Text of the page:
But while this may all sound positive on the surface, and has certainly given tabloid police fan boy and girl ‘reporters’  – who rely entirely on police versions of events without a shred of scrutiny – a reason to publish about what a great job their doing, the fact of the matter is there is very little information about whether many of these arrests are actually legally justified – in other words, whether police had in fact satisfied the requirements of the Law Enforcement (Powers and Responsibilities) Act 2007 (‘the LEPRA’) in the execution of the arrests.

In that regard, section 99 of the LEPRA makes clear that a police officer is not permitted to perform an arrest without a warrant unless he or she:

  1. ‘Suspects on reasonable grounds’ (the operative word being ‘reasonable’) that the person is committing or has committing an offence, and
  2. Is satisfied that the arrest is ‘reasonably necessary’ for any one or more of the following reasons:

(i) to stop the person committing or repeating the offence or committing another offence,

(ii) to stop the person fleeing from a police officer or from the location of the offence,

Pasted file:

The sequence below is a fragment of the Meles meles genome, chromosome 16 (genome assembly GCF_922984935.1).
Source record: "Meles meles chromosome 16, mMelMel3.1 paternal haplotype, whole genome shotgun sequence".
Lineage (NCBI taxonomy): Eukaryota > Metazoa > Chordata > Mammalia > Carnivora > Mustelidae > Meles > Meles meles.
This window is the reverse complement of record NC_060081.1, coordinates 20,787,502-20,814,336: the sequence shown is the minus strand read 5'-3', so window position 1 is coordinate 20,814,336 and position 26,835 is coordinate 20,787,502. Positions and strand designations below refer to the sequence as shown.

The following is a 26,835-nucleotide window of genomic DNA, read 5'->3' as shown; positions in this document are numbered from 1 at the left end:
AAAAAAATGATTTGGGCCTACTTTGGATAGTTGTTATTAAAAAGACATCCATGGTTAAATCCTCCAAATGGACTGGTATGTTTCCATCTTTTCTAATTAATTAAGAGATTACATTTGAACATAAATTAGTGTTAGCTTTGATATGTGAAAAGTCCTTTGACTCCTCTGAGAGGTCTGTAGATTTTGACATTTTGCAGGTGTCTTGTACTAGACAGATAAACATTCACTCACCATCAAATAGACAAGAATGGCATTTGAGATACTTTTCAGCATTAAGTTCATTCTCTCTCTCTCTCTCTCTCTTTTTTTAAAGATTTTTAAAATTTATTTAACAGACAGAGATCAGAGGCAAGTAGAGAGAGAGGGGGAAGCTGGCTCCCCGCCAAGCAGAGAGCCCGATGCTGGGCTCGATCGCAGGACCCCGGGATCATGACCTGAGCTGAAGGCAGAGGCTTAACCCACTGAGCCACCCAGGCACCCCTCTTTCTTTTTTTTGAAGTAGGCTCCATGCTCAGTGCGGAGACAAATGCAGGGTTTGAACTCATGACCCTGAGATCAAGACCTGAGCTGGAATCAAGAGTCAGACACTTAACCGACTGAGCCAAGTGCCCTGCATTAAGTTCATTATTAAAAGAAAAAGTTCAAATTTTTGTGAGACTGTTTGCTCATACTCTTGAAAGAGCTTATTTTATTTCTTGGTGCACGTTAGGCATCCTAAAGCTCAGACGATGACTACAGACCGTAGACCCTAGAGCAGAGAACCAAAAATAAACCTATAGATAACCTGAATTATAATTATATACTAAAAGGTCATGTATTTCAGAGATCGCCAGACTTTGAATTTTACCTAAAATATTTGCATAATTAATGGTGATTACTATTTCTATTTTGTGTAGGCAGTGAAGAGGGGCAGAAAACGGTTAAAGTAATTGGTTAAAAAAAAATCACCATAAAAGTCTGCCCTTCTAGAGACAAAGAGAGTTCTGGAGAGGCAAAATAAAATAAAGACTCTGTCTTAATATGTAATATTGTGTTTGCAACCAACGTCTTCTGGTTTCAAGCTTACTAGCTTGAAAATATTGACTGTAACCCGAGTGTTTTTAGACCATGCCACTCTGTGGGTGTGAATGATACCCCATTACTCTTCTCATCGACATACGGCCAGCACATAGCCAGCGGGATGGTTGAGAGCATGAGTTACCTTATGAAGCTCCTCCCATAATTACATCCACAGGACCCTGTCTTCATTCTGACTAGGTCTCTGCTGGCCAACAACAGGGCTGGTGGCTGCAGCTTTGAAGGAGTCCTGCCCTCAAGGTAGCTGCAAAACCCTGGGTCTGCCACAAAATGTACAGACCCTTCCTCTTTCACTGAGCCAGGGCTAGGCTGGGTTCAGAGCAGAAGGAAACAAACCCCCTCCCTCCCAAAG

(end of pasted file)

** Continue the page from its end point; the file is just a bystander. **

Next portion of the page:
(iii) to enable inquiries to be made to establish the person’s identity if it cannot be readily established or if the police officer suspects on reasonable grounds that identity information provided is false,

(iv) to ensure that the person appears before a court in relation to the offence,

(v) to obtain property in the possession of the person that is connected with the offence,

(vi) to preserve evidence of the offence or prevent the fabrication of evidence,

(vii) to prevent the harassment of, or interference with, any person who may give evidence in relation to the offence,

(viii) to protect the safety or welfare of any person (including the person arrested),

(ix) because of the nature and seriousness of the offence.

This failure to follow these requirements will render an arrest to be unlawful, opening the way for a civil claim for unlawful arrest – a claim which, if successful, would be paid by the New South Wales taxpayer.

Indeed, our state’s taxpayers foot the bill for tens of millions of dollars every year over such misconduct.